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Careers Café

Creating your own work


Finding work doesn’t necessarily require finding a job. Some academics turn to entrepreneurship to provide some or all of their work and income.

Dr. Kathryn Allan happens to be one such former academic. After completing her PhD in English Literature, she launched an editing business.  While her degree was clearly relevant in terms of honing her facility with language, it also proved to be generally useful.

“In many ways, running your own business is like being a graduate student: there are multiple deadlines that need managing, it’s independent work with little (to no) supervision, and you choose the clients and projects you work on.” In short, grad school trained her to be “a self-sufficient worker with good time management skills.”

Of course, skills aren’t the only key to self-employment. If putting yourself out there on the job search is tough, putting yourself out there to potential clients can be even more intimidating (and is an ongoing part of running your own business).

Kathryn initially found it “difficult to translate academic skills into non-academic language and find the confidence to start out in a new field of work. It can be scary to start working outside of an institution where there are no longer clear guidelines on how to be a worker.”

She also needed to develop new skills—ones not necessarily taught in most graduate environments, like marketing, pricing services or products, and preparing estimates. If you’re contemplating starting your own business, Kathryn’s experience can save you heart- and wallet-ache. Like many entrepreneurs, she wishes that she had devoted more effort to researching pricing and to developing relationships with potential customers: “I simply undervalued myself and ended up doing a lot of work for which I should have been better compensated.”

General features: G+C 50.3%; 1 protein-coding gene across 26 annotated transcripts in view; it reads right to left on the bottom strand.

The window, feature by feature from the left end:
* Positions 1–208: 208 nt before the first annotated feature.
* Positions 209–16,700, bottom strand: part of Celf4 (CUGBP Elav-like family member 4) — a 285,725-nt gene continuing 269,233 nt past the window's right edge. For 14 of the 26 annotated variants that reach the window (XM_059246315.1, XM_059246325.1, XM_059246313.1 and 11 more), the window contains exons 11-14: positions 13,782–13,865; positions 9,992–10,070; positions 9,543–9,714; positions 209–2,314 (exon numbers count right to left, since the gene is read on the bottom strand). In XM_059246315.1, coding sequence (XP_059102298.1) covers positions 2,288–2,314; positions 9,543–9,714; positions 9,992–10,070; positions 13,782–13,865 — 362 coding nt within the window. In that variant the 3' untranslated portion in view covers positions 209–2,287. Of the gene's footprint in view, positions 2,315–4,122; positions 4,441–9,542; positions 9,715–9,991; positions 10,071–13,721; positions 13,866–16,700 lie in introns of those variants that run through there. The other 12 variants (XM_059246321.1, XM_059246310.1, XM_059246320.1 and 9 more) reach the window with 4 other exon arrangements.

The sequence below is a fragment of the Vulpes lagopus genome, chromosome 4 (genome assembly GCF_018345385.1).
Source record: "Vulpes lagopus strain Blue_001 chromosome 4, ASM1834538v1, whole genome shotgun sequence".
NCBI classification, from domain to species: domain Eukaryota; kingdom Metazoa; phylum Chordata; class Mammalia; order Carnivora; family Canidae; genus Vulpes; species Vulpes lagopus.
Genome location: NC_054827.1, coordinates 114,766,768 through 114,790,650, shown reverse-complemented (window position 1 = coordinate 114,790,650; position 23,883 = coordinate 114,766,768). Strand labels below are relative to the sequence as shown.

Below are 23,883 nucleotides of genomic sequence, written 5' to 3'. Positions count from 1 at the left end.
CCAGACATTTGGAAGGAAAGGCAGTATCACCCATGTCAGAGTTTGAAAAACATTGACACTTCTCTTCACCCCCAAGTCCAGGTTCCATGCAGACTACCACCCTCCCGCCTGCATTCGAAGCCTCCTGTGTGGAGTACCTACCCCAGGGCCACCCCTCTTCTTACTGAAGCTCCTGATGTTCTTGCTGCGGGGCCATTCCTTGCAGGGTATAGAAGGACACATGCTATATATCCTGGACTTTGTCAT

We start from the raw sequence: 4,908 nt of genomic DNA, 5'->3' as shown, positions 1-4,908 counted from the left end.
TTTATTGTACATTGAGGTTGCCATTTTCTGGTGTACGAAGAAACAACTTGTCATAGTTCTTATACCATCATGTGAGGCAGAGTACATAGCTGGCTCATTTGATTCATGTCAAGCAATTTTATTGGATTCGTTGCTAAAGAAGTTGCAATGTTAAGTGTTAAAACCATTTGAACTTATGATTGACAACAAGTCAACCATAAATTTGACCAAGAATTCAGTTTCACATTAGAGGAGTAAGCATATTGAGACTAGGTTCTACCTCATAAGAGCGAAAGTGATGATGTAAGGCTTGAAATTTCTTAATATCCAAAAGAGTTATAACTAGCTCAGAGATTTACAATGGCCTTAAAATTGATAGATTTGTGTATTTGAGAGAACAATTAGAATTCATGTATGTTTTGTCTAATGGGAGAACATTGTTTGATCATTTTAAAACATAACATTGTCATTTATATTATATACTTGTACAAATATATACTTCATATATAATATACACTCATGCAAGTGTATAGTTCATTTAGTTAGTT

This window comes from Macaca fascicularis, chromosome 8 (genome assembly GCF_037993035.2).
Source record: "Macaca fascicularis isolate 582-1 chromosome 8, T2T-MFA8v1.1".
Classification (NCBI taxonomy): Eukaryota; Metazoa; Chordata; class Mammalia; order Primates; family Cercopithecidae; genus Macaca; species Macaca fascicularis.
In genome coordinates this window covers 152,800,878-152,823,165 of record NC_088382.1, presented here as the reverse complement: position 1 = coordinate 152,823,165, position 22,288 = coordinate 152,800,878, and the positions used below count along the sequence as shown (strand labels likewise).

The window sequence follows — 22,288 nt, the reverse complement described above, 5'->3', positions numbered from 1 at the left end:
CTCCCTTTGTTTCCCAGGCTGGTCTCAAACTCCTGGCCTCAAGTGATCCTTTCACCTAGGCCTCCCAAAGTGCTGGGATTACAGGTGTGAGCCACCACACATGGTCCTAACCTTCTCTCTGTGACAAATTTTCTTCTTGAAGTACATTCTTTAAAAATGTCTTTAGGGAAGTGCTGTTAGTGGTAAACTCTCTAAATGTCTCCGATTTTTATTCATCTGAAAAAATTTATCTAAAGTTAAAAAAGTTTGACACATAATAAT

John Aylen, of (the dreadfully named but comprehensive) Starting and Running a Small Business for Canadians for Dummies All-in-One, echoes Kathryn’s experience and highlights a few more potholes to avoid. He advises academics turning to entrepreneurship to know their market, because “education is not a substitute for market analysis and planning.” That said, a graduate education can lend credibility, so John recommends mentioning academic credentials in marketing and networking materials.

Along with knowing one’s market and having a business plan, John suggests being conservative when estimating how long it will take for your business to become profitable. That’s the bad news. The good news is that business owners don’t necessarily fit—or need to fit—the entrepreneur stereotype. John sums it up: “there is an entrepreneurial type, but most business owners aren’t that type.” You don’t have to be confident and skilled in business right off the bat.  Your graduate education provides you with expertise that you can use to make your business successful while you develop your confidence over time, and while you outsource or work on your business skills. Just as you’d bring your unique characteristics to any job you do, no matter how many other people have that same job title, so would you bring that same mix to your own business venture.

As both Kathryn and John advise, though, draw on that most highly-developed academic skill and do your research first.  And keep your eyes open for more people like Kathryn and John—people who can be mentors to help you hop over the potholes, find the good resources and learn from their successes.

Liz Koblyk
Liz Koblyk is the associate director of the Wilson Leadership Scholar Award at McMaster University.
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